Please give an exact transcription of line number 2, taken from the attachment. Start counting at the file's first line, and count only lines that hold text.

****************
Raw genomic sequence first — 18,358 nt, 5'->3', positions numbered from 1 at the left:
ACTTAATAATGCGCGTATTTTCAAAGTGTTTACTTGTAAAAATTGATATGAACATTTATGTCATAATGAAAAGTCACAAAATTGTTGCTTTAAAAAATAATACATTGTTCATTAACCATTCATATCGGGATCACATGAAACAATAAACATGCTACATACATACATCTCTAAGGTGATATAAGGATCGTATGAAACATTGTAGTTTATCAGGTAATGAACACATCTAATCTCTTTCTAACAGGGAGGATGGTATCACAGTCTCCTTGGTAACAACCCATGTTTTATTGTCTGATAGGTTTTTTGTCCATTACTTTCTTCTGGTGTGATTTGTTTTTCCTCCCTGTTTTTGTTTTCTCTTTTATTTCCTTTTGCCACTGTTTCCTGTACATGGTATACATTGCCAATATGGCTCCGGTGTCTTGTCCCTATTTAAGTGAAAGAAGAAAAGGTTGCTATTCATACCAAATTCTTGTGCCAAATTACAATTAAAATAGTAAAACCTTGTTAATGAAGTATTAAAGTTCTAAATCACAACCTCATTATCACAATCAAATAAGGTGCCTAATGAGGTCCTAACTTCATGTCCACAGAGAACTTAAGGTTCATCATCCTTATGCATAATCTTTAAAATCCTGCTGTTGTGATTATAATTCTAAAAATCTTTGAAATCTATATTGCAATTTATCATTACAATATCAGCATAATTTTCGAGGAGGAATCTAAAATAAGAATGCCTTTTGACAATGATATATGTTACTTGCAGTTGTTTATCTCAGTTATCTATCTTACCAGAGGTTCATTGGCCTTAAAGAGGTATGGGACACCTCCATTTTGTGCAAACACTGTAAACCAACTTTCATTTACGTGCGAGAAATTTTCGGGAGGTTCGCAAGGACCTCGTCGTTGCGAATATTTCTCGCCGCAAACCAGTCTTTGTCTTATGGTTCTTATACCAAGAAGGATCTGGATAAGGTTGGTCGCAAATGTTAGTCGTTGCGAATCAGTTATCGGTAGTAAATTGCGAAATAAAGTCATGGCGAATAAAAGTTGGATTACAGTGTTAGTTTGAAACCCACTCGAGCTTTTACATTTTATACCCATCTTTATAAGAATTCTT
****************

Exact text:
ACTTAATAATGCGCGTATTTTCAAAGTGTTTACTTGTAAAAATTGATATGAACATTTATGTCATAATGAAAAGTCACAAAATTGTTGCTTTAAAAAATAATACATTGTTCATTAACCATTCATATCGGGATCACATGAAACAATAAACATGCTACATACATACATCTCTAAGGTGATATAAGGATCGTATGAAACATTGTAGTTTATCAGGTAATGAACACATCTAATCTCTTTCTAACAGGGAGGATGGTATCACAGTCTCCTTGGTAACAACCCATGTTTTATTGTCTGATAGGTTTTTTGTCCATTACTTTCTTCTGGTGTGATTTGTTTTTCCTCCCTGTTTTTGTTTTCTCTTTTATTTCCTTTTGCCACTGTTTCCTGTACATGGTATACATTGCCAATATGGCTCCGGTGTCTTGTCCCTATTTAAGTGAAAGAAGAAAAGGTTGCTATTCATACCAAATTCTTGTGCCAAATTACAATTAAAATAGTAAAACCTTGTTAATGAAGTATTAAAGTTCTAAATCACAACCTCATTATCACAATCAAATAAGGTGCCTAATGAGGTCCTAACTTCATGTCCACAGAGAACTTAAGGTTCATCATCCTTATGCATAATCTTTAAAATCCTGCTGTTGTGATTATAATTCTAAAAATCTTTGAAATCTATATTGCAATTTATCATTACAATATCAGCATAATTTTCGAGGAGGAATCTAAAATAAGAATGCCTTTTGACAATGATATATGTTACTTGCAGTTGTTTATCTCAGTTATCTATCTTACCAGAGGTTCATTGGCCTTAAAGAGGTATGGGACACCTCCATTTTGTGCAAACACTGTAAACCAACTTTCATTTACGTGCGAGAAATTTTCGGGAGGTTCGCAAGGACCTCGTCGTTGCGAATATTTCTCGCCGCAAACCAGTCTTTGTCTTATGGTTCTTATACCAAGAAGGATCTGGATAAGGTTGGTCGCAAATGTTAGTCGTTGCGAATCAGTTATCGGTAGTAAATTGCGAAATAAAGTCATGGCGAATAAAAGTTGGATTACAGTGTTAGTTTGAAACCCACTCGAGCTTTTACATTTTATACCCATCTTTATAAGAATTCTT